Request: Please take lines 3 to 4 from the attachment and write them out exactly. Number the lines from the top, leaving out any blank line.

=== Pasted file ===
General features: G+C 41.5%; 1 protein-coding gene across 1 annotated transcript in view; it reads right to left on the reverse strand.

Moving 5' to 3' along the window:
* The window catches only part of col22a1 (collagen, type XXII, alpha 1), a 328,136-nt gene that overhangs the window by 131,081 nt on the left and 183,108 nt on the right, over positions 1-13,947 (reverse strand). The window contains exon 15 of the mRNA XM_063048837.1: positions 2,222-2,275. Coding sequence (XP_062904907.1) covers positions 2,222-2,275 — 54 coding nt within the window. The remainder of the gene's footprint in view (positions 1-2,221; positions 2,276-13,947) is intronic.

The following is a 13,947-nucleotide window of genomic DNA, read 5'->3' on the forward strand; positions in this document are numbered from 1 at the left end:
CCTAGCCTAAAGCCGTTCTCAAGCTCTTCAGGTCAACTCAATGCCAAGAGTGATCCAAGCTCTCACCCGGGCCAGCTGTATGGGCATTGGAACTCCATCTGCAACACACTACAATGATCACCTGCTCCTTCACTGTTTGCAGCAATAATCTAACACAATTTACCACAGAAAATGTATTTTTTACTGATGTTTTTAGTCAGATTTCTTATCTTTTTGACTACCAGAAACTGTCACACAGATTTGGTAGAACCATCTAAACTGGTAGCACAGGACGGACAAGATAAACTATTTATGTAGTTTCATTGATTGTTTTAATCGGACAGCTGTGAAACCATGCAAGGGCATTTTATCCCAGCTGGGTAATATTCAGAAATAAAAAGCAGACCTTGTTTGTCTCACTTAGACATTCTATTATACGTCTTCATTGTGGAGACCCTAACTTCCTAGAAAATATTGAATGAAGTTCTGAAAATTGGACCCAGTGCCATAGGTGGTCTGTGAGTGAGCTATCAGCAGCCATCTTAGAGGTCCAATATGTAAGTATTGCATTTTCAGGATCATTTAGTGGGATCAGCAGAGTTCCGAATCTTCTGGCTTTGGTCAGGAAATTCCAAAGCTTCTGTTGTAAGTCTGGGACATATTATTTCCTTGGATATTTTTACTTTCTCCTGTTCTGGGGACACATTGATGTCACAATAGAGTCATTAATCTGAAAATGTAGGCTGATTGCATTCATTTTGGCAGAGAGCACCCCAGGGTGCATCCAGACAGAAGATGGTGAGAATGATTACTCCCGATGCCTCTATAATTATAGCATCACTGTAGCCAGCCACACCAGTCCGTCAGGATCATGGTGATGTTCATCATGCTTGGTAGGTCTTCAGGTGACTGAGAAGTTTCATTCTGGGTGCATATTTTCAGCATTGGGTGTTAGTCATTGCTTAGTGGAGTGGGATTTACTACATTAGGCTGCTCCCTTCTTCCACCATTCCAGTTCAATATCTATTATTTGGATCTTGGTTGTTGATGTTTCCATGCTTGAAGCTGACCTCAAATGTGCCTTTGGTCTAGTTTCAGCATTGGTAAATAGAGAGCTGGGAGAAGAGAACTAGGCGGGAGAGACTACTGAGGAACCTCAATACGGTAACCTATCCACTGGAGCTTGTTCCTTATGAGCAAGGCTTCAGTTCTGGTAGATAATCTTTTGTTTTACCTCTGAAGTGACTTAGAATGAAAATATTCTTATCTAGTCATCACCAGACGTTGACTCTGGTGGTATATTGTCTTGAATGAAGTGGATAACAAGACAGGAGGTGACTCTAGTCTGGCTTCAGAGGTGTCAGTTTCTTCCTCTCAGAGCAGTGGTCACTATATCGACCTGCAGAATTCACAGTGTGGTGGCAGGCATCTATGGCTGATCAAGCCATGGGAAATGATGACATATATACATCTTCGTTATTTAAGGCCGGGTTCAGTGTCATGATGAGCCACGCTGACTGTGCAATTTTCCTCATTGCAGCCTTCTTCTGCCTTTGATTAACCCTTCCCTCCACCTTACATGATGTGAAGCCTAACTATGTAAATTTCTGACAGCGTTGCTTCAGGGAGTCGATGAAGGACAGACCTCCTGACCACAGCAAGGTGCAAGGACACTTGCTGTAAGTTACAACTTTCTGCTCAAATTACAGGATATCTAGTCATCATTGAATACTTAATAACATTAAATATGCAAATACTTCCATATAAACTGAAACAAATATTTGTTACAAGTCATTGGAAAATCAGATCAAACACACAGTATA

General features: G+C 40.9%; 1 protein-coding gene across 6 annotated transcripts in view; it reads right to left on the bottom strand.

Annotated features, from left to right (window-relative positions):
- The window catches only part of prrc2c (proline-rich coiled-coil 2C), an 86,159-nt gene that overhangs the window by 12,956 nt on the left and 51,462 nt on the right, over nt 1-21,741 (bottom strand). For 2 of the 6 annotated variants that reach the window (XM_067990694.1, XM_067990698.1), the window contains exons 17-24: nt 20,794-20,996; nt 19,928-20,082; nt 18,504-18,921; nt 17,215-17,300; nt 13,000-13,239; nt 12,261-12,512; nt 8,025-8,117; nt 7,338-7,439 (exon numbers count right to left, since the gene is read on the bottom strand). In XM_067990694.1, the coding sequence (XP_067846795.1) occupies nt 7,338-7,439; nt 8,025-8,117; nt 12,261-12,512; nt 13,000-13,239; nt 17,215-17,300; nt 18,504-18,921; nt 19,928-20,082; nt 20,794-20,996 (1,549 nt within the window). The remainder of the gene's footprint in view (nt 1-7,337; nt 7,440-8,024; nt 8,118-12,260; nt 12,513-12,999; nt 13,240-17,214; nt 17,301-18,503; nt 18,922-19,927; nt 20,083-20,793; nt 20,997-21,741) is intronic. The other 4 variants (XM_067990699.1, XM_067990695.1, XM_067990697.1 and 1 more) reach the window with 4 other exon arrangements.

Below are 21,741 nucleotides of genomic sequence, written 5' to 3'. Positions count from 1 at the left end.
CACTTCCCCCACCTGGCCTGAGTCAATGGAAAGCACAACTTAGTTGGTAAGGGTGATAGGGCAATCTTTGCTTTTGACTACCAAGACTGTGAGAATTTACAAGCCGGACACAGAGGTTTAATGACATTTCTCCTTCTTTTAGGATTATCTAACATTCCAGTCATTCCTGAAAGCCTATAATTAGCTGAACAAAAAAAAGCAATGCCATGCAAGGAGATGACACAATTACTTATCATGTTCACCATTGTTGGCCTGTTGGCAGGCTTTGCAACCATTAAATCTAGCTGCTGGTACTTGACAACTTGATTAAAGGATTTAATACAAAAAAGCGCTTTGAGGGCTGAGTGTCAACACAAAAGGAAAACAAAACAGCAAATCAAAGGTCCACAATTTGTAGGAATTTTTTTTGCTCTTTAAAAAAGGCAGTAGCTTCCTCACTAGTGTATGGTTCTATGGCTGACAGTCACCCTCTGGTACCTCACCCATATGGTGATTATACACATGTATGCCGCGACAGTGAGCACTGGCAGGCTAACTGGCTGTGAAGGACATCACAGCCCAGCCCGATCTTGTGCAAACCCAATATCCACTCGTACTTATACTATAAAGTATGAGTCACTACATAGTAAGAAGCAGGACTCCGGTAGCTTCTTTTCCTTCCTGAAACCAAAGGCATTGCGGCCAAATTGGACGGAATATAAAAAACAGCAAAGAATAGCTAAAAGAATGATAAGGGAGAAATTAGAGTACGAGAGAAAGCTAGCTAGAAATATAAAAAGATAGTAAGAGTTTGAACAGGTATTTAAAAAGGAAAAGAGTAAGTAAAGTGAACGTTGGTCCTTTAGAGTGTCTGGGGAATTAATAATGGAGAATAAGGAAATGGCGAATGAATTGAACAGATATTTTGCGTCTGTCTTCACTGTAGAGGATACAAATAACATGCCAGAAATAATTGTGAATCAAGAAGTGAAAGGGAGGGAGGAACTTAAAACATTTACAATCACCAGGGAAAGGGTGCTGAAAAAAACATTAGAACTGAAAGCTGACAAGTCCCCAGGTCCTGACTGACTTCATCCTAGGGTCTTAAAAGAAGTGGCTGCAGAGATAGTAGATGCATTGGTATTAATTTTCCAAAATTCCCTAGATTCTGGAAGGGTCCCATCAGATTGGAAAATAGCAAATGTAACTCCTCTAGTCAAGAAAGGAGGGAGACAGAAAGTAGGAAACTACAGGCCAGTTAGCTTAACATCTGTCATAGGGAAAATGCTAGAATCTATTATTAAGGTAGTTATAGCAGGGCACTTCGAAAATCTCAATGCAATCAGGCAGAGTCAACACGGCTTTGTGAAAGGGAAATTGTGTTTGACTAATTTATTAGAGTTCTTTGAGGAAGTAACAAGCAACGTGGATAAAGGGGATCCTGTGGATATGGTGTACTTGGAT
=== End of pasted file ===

* The window catches only part of col22a1 (collagen, type XXII, alpha 1), a 328,136-nt gene that overhangs the window by 131,081 nt on the left and 183,108 nt on the right, over positions 1-13,947 (reverse strand). The window contains exon 15 of the mRNA XM_063048837.1: positions 2,222-2,275. Coding sequence (XP_062904907.1) covers positions 2,222-2,275 — 54 coding nt within the window. The remainder of the gene's footprint in view (positions 1-2,221; positions 2,276-13,947) is intronic.

The following is a 13,947-nucleotide window of genomic DNA, read 5'->3' on the forward strand; positions in this document are numbered from 1 at the left end: